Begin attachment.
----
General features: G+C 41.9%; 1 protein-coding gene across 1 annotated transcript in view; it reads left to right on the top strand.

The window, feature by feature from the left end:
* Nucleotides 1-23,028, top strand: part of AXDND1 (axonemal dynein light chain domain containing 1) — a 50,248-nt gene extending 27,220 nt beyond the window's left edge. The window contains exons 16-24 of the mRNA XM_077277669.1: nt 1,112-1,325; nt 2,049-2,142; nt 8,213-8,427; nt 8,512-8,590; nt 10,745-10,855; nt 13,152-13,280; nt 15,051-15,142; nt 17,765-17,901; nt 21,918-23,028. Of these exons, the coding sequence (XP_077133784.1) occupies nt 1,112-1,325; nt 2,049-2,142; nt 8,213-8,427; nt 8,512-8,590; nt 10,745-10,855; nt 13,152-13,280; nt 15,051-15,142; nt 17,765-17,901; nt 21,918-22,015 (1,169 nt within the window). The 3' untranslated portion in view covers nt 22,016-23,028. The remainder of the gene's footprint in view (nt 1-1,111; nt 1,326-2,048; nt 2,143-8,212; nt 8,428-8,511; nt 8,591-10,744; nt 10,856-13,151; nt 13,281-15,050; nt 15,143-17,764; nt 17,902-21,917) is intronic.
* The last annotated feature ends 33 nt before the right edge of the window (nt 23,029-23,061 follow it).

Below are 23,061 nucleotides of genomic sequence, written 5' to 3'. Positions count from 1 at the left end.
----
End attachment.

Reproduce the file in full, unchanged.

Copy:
General features: G+C 41.9%; 1 protein-coding gene across 1 annotated transcript in view; it reads left to right on the top strand.

The window, feature by feature from the left end:
* Nucleotides 1-23,028, top strand: part of AXDND1 (axonemal dynein light chain domain containing 1) — a 50,248-nt gene extending 27,220 nt beyond the window's left edge. The window contains exons 16-24 of the mRNA XM_077277669.1: nt 1,112-1,325; nt 2,049-2,142; nt 8,213-8,427; nt 8,512-8,590; nt 10,745-10,855; nt 13,152-13,280; nt 15,051-15,142; nt 17,765-17,901; nt 21,918-23,028. Of these exons, the coding sequence (XP_077133784.1) occupies nt 1,112-1,325; nt 2,049-2,142; nt 8,213-8,427; nt 8,512-8,590; nt 10,745-10,855; nt 13,152-13,280; nt 15,051-15,142; nt 17,765-17,901; nt 21,918-22,015 (1,169 nt within the window). The 3' untranslated portion in view covers nt 22,016-23,028. The remainder of the gene's footprint in view (nt 1-1,111; nt 1,326-2,048; nt 2,143-8,212; nt 8,428-8,511; nt 8,591-10,744; nt 10,856-13,151; nt 13,281-15,050; nt 15,143-17,764; nt 17,902-21,917) is intronic.
* The last annotated feature ends 33 nt before the right edge of the window (nt 23,029-23,061 follow it).

Below are 23,061 nucleotides of genomic sequence, written 5' to 3'. Positions count from 1 at the left end.